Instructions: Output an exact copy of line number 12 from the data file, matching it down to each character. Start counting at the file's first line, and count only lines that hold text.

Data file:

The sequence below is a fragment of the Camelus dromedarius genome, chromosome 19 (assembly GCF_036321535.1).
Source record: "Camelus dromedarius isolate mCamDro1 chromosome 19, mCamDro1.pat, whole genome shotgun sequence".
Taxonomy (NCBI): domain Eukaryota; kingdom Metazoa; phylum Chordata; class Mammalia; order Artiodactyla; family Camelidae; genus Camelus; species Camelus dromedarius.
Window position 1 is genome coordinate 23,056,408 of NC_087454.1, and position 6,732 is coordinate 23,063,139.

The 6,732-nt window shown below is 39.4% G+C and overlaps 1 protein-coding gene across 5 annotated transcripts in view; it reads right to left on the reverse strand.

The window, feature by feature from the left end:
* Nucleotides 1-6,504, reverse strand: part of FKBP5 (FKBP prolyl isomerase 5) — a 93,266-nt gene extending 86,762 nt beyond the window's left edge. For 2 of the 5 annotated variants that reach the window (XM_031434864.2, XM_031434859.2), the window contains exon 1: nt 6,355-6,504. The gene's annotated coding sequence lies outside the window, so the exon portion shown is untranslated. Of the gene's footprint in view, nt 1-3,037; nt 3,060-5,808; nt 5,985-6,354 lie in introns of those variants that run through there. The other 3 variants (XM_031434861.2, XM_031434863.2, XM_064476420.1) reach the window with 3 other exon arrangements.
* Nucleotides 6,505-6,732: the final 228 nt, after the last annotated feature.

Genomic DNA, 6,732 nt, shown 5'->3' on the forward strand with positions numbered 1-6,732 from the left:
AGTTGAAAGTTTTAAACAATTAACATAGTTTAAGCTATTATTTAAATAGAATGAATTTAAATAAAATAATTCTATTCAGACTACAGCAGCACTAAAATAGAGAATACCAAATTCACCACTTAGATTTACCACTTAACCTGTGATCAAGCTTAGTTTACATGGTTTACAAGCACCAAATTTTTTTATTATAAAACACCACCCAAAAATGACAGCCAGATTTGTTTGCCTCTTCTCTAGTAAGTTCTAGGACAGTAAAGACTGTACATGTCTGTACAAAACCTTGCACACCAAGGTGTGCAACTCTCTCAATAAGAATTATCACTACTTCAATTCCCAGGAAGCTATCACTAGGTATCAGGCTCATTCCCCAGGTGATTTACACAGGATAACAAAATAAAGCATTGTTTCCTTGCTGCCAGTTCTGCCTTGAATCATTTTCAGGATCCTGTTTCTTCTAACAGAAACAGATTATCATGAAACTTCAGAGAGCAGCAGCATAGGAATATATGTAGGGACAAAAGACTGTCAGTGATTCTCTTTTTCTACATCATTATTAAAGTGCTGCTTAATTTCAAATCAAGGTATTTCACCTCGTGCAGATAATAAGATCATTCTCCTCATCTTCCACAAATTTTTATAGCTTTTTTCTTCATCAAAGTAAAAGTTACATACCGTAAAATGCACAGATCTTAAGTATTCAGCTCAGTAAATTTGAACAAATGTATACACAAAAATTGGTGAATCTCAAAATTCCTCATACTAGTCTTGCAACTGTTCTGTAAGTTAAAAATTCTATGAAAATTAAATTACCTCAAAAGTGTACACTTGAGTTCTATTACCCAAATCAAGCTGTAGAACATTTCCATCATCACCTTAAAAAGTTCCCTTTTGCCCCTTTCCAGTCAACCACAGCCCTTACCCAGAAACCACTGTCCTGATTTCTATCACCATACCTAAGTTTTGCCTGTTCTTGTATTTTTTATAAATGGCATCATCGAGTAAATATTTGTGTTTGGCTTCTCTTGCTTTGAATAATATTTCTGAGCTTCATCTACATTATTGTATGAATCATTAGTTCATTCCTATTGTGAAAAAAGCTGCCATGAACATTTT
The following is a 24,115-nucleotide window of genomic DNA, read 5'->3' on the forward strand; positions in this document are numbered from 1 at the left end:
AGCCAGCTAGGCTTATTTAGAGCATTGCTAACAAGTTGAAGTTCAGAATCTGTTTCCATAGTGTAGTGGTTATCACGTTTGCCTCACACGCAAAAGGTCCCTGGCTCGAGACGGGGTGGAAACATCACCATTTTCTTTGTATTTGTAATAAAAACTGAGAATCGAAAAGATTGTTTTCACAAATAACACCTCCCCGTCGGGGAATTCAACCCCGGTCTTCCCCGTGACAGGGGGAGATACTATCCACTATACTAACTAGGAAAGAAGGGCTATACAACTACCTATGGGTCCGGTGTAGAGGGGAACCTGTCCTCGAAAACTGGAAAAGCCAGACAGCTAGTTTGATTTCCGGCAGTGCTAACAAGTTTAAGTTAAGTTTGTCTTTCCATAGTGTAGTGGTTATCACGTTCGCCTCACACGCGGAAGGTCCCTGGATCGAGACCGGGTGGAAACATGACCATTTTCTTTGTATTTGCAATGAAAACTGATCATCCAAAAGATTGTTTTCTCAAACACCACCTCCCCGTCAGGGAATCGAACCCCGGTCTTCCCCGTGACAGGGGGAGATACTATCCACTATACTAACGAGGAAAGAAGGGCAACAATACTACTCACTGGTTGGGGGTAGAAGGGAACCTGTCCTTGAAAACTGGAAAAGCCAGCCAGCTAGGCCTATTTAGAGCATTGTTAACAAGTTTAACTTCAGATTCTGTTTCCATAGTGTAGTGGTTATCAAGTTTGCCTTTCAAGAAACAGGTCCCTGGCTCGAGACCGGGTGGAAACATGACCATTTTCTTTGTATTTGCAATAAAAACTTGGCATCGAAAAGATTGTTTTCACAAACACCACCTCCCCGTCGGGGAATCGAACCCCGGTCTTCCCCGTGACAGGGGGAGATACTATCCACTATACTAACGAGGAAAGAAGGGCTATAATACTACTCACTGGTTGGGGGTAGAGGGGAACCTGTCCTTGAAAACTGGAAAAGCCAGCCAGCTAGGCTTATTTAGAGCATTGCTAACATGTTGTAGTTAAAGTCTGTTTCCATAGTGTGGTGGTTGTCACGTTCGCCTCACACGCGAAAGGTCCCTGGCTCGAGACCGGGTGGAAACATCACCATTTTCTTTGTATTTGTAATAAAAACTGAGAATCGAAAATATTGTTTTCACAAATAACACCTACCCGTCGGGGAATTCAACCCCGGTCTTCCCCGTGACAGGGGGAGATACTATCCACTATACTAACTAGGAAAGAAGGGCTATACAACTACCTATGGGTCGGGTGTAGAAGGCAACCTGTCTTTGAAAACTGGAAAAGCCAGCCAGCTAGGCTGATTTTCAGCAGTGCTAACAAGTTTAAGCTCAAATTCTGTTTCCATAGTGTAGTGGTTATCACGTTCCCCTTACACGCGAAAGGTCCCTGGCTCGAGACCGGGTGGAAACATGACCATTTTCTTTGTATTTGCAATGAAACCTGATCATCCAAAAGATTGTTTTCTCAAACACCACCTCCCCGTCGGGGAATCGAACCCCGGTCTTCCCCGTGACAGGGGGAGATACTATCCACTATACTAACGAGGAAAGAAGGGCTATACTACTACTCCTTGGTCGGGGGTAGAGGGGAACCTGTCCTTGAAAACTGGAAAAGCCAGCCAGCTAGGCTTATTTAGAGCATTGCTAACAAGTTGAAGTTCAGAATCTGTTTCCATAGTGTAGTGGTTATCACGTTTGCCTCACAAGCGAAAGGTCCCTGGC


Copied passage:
AGCCAGCTAGGCTTATTTAGAGCATTGCTAACAAGTTGAAGTTCAGAATCTGTTTCCATAGTGTAGTGGTTATCACGTTTGCCTCACACGCAAAAGGTCCCTGGCTCGAGACGGGGTGGAAACATCACCATTTTCTTTGTATTTGTAATAAAAACTGAGAATCGAAAAGATTGTTTTCACAAATAACACCTCCCCGTCGGGGAATTCAACCCCGGTCTTCCCCGTGACAGGGGGAGATACTATCCACTATACTAACTAGGAAAGAAGGGCTATACAACTACCTATGGGTCCGGTGTAGAGGGGAACCTGTCCTCGAAAACTGGAAAAGCCAGACAGCTAGTTTGATTTCCGGCAGTGCTAACAAGTTTAAGTTAAGTTTGTCTTTCCATAGTGTAGTGGTTATCACGTTCGCCTCACACGCGGAAGGTCCCTGGATCGAGACCGGGTGGAAACATGACCATTTTCTTTGTATTTGCAATGAAAACTGATCATCCAAAAGATTGTTTTCTCAAACACCACCTCCCCGTCAGGGAATCGAACCCCGGTCTTCCCCGTGACAGGGGGAGATACTATCCACTATACTAACGAGGAAAGAAGGGCAACAATACTACTCACTGGTTGGGGGTAGAAGGGAACCTGTCCTTGAAAACTGGAAAAGCCAGCCAGCTAGGCCTATTTAGAGCATTGTTAACAAGTTTAACTTCAGATTCTGTTTCCATAGTGTAGTGGTTATCAAGTTTGCCTTTCAAGAAACAGGTCCCTGGCTCGAGACCGGGTGGAAACATGACCATTTTCTTTGTATTTGCAATAAAAACTTGGCATCGAAAAGATTGTTTTCACAAACACCACCTCCCCGTCGGGGAATCGAACCCCGGTCTTCCCCGTGACAGGGGGAGATACTATCCACTATACTAACGAGGAAAGAAGGGCTATAATACTACTCACTGGTTGGGGGTAGAGGGGAACCTGTCCTTGAAAACTGGAAAAGCCAGCCAGCTAGGCTTATTTAGAGCATTGCTAACATGTTGTAGTTAAAGTCTGTTTCCATAGTGTGGTGGTTGTCACGTTCGCCTCACACGCGAAAGGTCCCTGGCTCGAGACCGGGTGGAAACATCACCATTTTCTTTGTATTTGTAATAAAAACTGAGAATCGAAAATATTGTTTTCACAAATAACACCTACCCGTCGGGGAATTCAACCCCGGTCTTCCCCGTGACAGGGGGAGATACTATCCACTATACTAACTAGGAAAGAAGGGCTATACAACTACCTATGGGTCGGGTGTAGAAGGCAACCTGTCTTTGAAAACTGGAAAAGCCAGCCAGCTAGGCTGATTTTCAGCAGTGCTAACAAGTTTAAGCTCAAATTCTGTTTCCATAGTGTAGTGGTTATCACGTTCCCCTTACACGCGAAAGGTCCCTGGCTCGAGACCGGGTGGAAACATGACCATTTTCTTTGTATTTGCAATGAAACCTGATCATCCAAAAGATTGTTTTCTCAAACACCACCTCCCCGTCGGGGAATCGAACCCCGGTCTTCCCCGTGACAGGGGGAGATACTATCCACTATACTAACGAGGAAAGAAGGGCTATACTACTACTCCTTGGTCGGGGGTAGAGGGGAACCTGTCCTTGAAAACTGGAAAAGCCAGCCAGCTAGGCTTATTTAGAGCATTGCTAACAAGTTGAAGTTCAGAATCTGTTTCCATAGTGTAGTGGTTATCACGTTTGCCTCACAAGCGAAAGGTCCCTGGC